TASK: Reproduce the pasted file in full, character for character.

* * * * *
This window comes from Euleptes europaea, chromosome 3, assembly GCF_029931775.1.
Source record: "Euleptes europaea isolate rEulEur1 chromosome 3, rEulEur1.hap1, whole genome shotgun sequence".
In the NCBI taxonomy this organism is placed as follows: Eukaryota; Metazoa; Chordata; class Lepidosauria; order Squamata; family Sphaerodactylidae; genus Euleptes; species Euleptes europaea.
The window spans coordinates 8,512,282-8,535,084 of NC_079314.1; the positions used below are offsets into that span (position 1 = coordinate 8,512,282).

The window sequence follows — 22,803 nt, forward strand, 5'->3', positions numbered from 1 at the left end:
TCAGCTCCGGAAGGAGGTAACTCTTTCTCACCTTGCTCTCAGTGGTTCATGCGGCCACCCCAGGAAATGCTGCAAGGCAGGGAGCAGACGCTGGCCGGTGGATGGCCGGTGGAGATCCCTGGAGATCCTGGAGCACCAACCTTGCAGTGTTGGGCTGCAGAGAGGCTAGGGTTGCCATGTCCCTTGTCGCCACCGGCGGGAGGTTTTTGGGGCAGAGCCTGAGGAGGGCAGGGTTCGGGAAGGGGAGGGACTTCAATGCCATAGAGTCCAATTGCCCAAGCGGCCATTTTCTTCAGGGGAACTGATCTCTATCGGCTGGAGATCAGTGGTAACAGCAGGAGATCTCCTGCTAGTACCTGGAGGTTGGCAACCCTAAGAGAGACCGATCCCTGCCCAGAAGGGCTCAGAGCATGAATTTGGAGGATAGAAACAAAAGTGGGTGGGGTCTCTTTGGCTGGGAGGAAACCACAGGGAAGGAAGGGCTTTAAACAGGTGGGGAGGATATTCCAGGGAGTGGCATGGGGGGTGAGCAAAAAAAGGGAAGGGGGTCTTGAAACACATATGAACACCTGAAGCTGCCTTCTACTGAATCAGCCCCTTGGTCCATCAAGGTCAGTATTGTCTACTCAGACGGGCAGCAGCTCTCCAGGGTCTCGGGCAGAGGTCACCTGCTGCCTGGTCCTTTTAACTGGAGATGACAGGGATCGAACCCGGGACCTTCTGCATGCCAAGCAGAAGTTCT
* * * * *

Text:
This window comes from Euleptes europaea, chromosome 3, assembly GCF_029931775.1.
Source record: "Euleptes europaea isolate rEulEur1 chromosome 3, rEulEur1.hap1, whole genome shotgun sequence".
In the NCBI taxonomy this organism is placed as follows: Eukaryota; Metazoa; Chordata; class Lepidosauria; order Squamata; family Sphaerodactylidae; genus Euleptes; species Euleptes europaea.
The window spans coordinates 8,512,282-8,535,084 of NC_079314.1; the positions used below are offsets into that span (position 1 = coordinate 8,512,282).

The window sequence follows — 22,803 nt, forward strand, 5'->3', positions numbered from 1 at the left end:
TCAGCTCCGGAAGGAGGTAACTCTTTCTCACCTTGCTCTCAGTGGTTCATGCGGCCACCCCAGGAAATGCTGCAAGGCAGGGAGCAGACGCTGGCCGGTGGATGGCCGGTGGAGATCCCTGGAGATCCTGGAGCACCAACCTTGCAGTGTTGGGCTGCAGAGAGGCTAGGGTTGCCATGTCCCTTGTCGCCACCGGCGGGAGGTTTTTGGGGCAGAGCCTGAGGAGGGCAGGGTTCGGGAAGGGGAGGGACTTCAATGCCATAGAGTCCAATTGCCCAAGCGGCCATTTTCTTCAGGGGAACTGATCTCTATCGGCTGGAGATCAGTGGTAACAGCAGGAGATCTCCTGCTAGTACCTGGAGGTTGGCAACCCTAAGAGAGACCGATCCCTGCCCAGAAGGGCTCAGAGCATGAATTTGGAGGATAGAAACAAAAGTGGGTGGGGTCTCTTTGGCTGGGAGGAAACCACAGGGAAGGAAGGGCTTTAAACAGGTGGGGAGGATATTCCAGGGAGTGGCATGGGGGGTGAGCAAAAAAAGGGAAGGGGGTCTTGAAACACATATGAACACCTGAAGCTGCCTTCTACTGAATCAGCCCCTTGGTCCATCAAGGTCAGTATTGTCTACTCAGACGGGCAGCAGCTCTCCAGGGTCTCGGGCAGAGGTCACCTGCTGCCTGGTCCTTTTAACTGGAGATGACAGGGATCGAACCCGGGACCTTCTGCATGCCAAGCAGAAGTTCT